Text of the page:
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Expert Advice

"I'm big!": Navigating self care with your toddler

Tooth brushing and toilet training is just the beginning.

By Now to Love Staff
In the beginning, you were responsible for every aspect of your baby's hygiene and toileting, but now they are older what tasks can you realistically expect them to start taking care of?
Remember they're in the 'I can do it!' stage, so they will hopefully be more than willing to give the following self-care skills a go.
  • Tooth brushing: By the age of two, they may insist on brushing their own teeth and as their motor skills improve they will do a better job. However, it's important you do a proper clean after they've had a go (up until the age of seven).
  • Sneezes and nose wiping: Start to teach them the habit of sneezing into their elbow (as opposed to the air or their hand) to avoid spraying germs on others. By now, they'll be wiping their own nose but still need help or reminding. Place a mirror near the tissue box so they can see what they are doing when wiping.
Toddlers are at a age where they want to start trying things for themselves. (Image: Getty)
  • Dressing/undressing: It will probably take them until the age of three to efficiently dress themselves, but zippers and buttons may still be a challenge.
TIPS: Help them learn dressing through games; leave time for self-dressing; and allow choice when you can.
  • Toilet training: Some kids have the physical and mental maturity to begin between 18-24 months, while others won't show any interest until age three - particularly if their speech is a little delayed.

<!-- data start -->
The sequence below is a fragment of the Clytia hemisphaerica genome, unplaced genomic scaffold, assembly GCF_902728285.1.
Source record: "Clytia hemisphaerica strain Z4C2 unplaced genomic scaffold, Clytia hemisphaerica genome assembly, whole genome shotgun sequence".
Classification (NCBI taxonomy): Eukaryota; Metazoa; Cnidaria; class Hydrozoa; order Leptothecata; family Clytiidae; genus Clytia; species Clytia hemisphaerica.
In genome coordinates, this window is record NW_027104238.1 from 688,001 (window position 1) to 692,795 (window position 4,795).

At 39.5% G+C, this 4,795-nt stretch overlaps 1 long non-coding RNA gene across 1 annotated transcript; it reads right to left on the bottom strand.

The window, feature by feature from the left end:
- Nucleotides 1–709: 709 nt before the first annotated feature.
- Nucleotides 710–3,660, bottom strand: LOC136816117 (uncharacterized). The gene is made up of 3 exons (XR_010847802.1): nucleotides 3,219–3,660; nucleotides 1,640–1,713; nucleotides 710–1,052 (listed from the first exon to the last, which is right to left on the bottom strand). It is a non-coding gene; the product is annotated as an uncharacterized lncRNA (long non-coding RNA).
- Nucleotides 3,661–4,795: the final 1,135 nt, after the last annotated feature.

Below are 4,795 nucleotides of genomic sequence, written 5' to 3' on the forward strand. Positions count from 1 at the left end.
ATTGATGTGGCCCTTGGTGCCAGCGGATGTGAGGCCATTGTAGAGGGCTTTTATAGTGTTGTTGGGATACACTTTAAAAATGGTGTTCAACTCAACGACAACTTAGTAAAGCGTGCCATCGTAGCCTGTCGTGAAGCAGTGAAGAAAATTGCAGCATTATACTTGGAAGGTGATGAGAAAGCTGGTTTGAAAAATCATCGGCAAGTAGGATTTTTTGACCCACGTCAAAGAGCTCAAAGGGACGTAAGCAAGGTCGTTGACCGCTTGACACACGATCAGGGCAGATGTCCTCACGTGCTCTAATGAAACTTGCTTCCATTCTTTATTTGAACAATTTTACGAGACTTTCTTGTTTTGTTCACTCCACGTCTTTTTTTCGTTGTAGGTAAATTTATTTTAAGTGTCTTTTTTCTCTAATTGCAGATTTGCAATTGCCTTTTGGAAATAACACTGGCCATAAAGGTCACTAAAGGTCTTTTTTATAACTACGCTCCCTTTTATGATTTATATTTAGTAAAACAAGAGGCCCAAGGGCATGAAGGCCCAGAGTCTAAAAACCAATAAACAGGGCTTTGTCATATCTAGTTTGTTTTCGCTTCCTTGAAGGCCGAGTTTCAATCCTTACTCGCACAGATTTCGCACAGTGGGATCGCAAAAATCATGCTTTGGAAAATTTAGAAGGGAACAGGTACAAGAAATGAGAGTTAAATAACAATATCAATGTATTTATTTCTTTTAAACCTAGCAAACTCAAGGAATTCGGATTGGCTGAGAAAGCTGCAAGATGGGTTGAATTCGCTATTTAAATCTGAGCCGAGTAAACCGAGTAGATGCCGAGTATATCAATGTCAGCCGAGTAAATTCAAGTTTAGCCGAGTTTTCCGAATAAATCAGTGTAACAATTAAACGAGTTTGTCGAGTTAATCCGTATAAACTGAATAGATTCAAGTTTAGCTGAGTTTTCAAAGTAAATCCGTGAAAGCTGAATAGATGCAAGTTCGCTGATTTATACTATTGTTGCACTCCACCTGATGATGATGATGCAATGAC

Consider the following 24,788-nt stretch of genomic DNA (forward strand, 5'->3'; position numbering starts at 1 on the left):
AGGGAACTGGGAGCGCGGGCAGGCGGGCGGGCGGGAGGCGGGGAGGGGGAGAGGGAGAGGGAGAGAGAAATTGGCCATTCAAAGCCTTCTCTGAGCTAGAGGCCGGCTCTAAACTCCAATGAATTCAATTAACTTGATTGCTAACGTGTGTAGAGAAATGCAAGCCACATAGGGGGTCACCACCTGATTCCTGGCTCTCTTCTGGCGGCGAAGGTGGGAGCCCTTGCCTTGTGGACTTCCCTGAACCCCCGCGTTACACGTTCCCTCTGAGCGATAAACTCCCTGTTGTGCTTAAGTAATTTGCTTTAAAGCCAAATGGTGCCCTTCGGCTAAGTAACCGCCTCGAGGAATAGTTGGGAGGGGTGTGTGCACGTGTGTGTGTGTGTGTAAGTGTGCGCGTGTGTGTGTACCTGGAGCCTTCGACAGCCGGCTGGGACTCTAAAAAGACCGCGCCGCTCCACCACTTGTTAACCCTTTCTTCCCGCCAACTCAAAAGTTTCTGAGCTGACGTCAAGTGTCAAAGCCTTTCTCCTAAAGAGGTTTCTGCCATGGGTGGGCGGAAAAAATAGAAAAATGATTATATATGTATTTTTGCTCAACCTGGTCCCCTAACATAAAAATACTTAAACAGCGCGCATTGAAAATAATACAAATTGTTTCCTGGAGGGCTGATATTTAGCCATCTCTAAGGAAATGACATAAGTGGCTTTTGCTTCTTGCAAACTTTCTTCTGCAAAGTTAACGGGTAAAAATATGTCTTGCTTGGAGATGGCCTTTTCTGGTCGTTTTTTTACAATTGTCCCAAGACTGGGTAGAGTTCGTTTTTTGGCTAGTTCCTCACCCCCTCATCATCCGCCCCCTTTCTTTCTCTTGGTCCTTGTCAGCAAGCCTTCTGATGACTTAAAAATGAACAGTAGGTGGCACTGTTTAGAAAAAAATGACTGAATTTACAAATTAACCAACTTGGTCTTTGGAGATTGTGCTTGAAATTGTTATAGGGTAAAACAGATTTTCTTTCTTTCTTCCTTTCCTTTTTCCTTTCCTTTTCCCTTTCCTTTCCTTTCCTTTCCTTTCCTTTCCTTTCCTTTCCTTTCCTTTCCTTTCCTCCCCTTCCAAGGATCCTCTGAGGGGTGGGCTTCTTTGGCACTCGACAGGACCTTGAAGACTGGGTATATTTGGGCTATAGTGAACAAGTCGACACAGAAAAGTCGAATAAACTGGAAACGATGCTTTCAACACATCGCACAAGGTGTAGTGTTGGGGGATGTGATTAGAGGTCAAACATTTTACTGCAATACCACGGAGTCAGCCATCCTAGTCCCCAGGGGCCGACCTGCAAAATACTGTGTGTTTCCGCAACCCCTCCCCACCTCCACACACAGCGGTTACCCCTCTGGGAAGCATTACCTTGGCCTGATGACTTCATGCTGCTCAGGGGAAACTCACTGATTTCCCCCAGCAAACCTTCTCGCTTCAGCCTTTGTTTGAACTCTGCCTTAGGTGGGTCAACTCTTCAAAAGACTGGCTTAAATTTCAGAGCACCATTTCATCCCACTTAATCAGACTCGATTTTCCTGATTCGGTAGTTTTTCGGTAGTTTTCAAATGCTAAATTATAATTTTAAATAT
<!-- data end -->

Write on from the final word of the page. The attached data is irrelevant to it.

WATCH: Things you can't do when you're NOT a toddler. Continues after video ...
So how and when to begin? Rule number one is to follow their lead and interest level.
Have your child sit on the potty before bath, when they are naked and in the bathroom anyway. The sound of running water sometimes makes them go! Then start trying after naptimes, when they often need to go as well.
If they are happy to sit, pop them on at regular intervals and give them something to play with or a book.
Night nappies may stay on for some time after they have the day toileting sorted.
Having your child in their own 'big bed' by this point will make night-time toilet training that much easier.
If it's not working or is making everyone tense, back off and try again in a month or so.
Remember, kids can go back a step if they are sick, stressed or in times of change.

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